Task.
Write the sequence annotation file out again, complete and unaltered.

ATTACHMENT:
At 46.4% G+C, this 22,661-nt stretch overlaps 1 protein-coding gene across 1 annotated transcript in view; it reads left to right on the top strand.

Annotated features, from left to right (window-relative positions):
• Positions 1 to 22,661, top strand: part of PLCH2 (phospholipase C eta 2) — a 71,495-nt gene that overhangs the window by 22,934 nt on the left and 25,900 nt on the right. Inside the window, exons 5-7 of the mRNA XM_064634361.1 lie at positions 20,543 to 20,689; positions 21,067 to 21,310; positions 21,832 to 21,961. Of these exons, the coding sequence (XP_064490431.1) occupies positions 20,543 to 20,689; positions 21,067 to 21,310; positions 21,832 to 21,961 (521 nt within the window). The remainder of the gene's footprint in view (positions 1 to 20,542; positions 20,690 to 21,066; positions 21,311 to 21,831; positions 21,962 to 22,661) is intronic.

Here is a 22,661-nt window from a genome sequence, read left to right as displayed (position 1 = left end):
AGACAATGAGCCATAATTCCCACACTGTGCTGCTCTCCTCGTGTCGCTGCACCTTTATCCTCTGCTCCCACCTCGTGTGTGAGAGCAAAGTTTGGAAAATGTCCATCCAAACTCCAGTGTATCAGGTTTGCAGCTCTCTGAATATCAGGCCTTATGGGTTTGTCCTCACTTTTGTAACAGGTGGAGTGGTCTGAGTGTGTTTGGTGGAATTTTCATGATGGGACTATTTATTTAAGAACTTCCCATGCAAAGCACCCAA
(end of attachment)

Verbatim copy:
At 46.4% G+C, this 22,661-nt stretch overlaps 1 protein-coding gene across 1 annotated transcript in view; it reads left to right on the top strand.

Annotated features, from left to right (window-relative positions):
• Positions 1 to 22,661, top strand: part of PLCH2 (phospholipase C eta 2) — a 71,495-nt gene that overhangs the window by 22,934 nt on the left and 25,900 nt on the right. Inside the window, exons 5-7 of the mRNA XM_064634361.1 lie at positions 20,543 to 20,689; positions 21,067 to 21,310; positions 21,832 to 21,961. Of these exons, the coding sequence (XP_064490431.1) occupies positions 20,543 to 20,689; positions 21,067 to 21,310; positions 21,832 to 21,961 (521 nt within the window). The remainder of the gene's footprint in view (positions 1 to 20,542; positions 20,690 to 21,066; positions 21,311 to 21,831; positions 21,962 to 22,661) is intronic.

Here is a 22,661-nt window from a genome sequence, read left to right as displayed (position 1 = left end):
AGACAATGAGCCATAATTCCCACACTGTGCTGCTCTCCTCGTGTCGCTGCACCTTTATCCTCTGCTCCCACCTCGTGTGTGAGAGCAAAGTTTGGAAAATGTCCATCCAAACTCCAGTGTATCAGGTTTGCAGCTCTCTGAATATCAGGCCTTATGGGTTTGTCCTCACTTTTGTAACAGGTGGAGTGGTCTGAGTGTGTTTGGTGGAATTTTCATGATGGGACTATTTATTTAAGAACTTCCCATGCAAAGCACCCAA